The Democratic National Convention is six months away and many eyes are on Milwaukee as the city prepares to host nearly 50,000 visitors.
During the DNC’s first media walk through Tuesday, Gov. Tony Evers, Lt. Gov. Mandela Barnes, and State Treasurer Sarah Godlewski spoke during a panel discussion at Milwaukee’s Fiserv Forum to reflect on the importance of the DNC being in Wisconsin.
The four-day event held July 13-16 is expected to have a $200 million economic impact, and that isn’t the only aspect of the convention that should be focused on, Evers said.
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“At the end of the day this is a key state,” Evers said. “I truly believe that Wisconsin will be the state that elects a new president of the United States.”
Evers said he’s making it a priority to ensure each Democratic candidate has the opportunity to come to Wisconsin to talk about the issues important to them before the summer convention begins.
“I think that will set the stage for what’s going to be happening in July in Wisconsin,” Evers explained.
Barnes, a Milwaukee native, said it’s exciting to see the city in the limelight. His hope is that after the event Milwaukee and Wisconsin will no longer be taken for granted.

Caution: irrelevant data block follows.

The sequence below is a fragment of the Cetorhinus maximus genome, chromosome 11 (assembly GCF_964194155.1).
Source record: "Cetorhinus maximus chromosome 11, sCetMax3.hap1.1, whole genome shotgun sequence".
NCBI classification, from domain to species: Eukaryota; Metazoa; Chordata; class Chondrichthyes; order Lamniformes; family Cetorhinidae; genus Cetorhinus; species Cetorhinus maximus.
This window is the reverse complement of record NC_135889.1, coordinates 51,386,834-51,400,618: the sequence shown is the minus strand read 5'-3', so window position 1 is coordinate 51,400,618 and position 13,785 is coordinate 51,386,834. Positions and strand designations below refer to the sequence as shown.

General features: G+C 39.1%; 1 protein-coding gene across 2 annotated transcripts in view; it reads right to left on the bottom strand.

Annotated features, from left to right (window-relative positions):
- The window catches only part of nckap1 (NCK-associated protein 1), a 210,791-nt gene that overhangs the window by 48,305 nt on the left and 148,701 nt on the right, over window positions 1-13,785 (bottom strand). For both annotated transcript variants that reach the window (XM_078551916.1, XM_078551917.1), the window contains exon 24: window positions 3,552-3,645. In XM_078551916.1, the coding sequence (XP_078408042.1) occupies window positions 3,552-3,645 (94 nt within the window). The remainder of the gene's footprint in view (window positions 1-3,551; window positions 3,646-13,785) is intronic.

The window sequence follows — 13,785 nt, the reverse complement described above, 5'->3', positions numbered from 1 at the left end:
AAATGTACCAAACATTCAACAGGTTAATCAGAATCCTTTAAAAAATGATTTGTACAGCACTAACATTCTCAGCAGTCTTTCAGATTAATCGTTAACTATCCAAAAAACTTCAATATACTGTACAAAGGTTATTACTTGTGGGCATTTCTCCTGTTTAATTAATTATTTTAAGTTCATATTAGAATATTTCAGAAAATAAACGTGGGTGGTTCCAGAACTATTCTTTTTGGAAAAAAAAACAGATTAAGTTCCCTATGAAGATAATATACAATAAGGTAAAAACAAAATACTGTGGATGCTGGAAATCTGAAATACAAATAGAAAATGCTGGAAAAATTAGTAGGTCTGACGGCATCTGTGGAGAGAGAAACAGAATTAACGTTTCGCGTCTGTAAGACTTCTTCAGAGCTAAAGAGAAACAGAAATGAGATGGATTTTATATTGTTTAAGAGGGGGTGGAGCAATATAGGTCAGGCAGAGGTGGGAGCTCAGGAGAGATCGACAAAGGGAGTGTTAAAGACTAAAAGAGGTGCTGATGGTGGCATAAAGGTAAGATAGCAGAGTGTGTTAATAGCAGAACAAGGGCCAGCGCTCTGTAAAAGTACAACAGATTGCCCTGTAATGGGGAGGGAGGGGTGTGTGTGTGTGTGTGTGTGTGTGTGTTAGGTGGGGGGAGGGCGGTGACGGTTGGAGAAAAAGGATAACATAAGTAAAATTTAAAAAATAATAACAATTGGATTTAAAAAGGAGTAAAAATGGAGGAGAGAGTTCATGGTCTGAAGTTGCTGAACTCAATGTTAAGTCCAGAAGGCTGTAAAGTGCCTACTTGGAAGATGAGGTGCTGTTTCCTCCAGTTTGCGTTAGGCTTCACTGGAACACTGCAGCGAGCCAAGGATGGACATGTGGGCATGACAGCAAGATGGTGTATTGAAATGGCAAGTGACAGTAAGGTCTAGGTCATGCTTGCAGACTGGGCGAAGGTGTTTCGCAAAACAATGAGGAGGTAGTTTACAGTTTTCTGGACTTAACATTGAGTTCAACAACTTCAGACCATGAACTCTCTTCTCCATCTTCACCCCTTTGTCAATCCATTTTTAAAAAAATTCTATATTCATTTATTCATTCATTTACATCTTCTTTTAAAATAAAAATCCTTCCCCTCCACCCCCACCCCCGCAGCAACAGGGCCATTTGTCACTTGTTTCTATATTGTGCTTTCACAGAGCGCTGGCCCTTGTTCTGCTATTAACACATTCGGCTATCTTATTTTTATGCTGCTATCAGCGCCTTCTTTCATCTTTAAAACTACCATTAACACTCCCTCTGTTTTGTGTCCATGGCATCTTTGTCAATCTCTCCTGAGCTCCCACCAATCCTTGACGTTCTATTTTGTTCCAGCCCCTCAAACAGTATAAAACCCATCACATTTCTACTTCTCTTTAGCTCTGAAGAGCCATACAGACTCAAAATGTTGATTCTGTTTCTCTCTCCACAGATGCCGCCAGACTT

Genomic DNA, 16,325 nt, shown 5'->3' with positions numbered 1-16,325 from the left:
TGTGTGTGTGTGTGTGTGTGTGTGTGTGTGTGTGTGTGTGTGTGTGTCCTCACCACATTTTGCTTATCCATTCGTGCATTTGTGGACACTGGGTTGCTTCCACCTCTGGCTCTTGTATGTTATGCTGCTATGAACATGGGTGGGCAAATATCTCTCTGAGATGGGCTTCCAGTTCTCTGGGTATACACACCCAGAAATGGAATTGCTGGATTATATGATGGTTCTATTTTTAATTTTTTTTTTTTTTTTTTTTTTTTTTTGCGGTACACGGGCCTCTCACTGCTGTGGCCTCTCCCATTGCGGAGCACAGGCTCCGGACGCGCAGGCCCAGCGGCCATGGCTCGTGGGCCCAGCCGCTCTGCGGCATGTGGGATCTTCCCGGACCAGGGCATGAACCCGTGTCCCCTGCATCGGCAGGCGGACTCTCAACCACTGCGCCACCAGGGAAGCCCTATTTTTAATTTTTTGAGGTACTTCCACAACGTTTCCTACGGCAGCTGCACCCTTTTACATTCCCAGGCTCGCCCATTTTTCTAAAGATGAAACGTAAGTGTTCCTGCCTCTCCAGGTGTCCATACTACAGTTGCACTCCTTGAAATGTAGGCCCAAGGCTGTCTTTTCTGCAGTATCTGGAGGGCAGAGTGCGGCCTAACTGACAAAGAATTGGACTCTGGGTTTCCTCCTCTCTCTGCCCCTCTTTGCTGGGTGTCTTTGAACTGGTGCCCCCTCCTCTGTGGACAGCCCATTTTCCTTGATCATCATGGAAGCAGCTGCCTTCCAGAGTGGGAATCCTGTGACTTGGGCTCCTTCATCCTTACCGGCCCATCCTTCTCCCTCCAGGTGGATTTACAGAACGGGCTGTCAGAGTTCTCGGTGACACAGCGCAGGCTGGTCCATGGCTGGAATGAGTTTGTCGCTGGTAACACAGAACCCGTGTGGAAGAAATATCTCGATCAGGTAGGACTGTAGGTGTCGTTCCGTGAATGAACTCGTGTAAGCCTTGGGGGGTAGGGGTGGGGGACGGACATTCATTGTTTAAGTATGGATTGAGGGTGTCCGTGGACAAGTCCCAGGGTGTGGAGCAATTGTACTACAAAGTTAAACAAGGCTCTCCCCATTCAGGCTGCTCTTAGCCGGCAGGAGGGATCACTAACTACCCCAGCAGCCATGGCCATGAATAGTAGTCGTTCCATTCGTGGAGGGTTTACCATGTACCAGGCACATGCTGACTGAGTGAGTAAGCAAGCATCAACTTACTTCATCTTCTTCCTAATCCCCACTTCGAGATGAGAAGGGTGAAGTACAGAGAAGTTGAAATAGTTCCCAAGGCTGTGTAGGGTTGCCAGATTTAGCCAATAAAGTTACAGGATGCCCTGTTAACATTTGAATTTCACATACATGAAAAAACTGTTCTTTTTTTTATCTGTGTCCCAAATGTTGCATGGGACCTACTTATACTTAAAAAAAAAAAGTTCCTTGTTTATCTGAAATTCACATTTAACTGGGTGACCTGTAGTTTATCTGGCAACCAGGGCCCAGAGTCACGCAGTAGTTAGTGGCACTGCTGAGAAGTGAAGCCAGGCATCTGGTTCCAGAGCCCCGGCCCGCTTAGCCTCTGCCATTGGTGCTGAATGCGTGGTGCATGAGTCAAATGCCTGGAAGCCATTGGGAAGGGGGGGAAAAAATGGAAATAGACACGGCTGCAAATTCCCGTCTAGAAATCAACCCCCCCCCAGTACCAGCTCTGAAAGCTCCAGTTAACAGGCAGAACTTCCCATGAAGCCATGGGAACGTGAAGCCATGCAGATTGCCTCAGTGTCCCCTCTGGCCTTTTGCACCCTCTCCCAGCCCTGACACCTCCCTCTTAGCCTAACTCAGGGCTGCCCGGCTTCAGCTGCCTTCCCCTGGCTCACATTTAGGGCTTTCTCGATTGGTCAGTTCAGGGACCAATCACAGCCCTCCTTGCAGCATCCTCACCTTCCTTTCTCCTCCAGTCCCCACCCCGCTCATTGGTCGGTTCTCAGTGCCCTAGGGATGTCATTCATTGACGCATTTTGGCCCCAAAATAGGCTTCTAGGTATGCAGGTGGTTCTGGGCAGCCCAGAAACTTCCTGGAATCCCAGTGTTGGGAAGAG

“We have this rich culture and diversity,” Barnes said. “The kind of diversity that you need if you’re going to be successful in any sort of major political operation, especially a presidential election.”
Milwaukee was named a finalist to host the convention in June 2018. In March, it was picked to host the convention over Miami and Houston. This will be the first time Democrats gather in a Midwest city other than Chicago to nominate their presidential candidate in over a century. Milwaukee will be one of the smallest cities to host a presidential convention.
During the visit to the Fiserv Forum, where the convention will be held, Godlewski switched the focus from Milwaukee to the western part of the state. During the 2016 election, much of the western region of Wisconsin gave electoral college votes to now President Donald Trump, Godlewski said.
“They had not voted for a Republican since Ronald Reagan,” Godlewski said. “It’s a part of the state that has a lot of blue collar, hard-working Wisconsinites that just want to get ahead; and as I travel the state, one thing I continue to hear is this theme of financial security.”
Godlewski claimed Wisconsinites want a good middle class lifestyle, and they aren’t getting that with the current administration in Washington.
“Wisconsinites want you to show up,” Godlewski said. “But on top of showing up they also want you to listen, and I think one thing that we did really in 2018 was we not only traveled the state, but we were listening to what people cared about.”
The Republican National Convention is Aug. 24-Aug. 27 in Charlotte, North Carolina.
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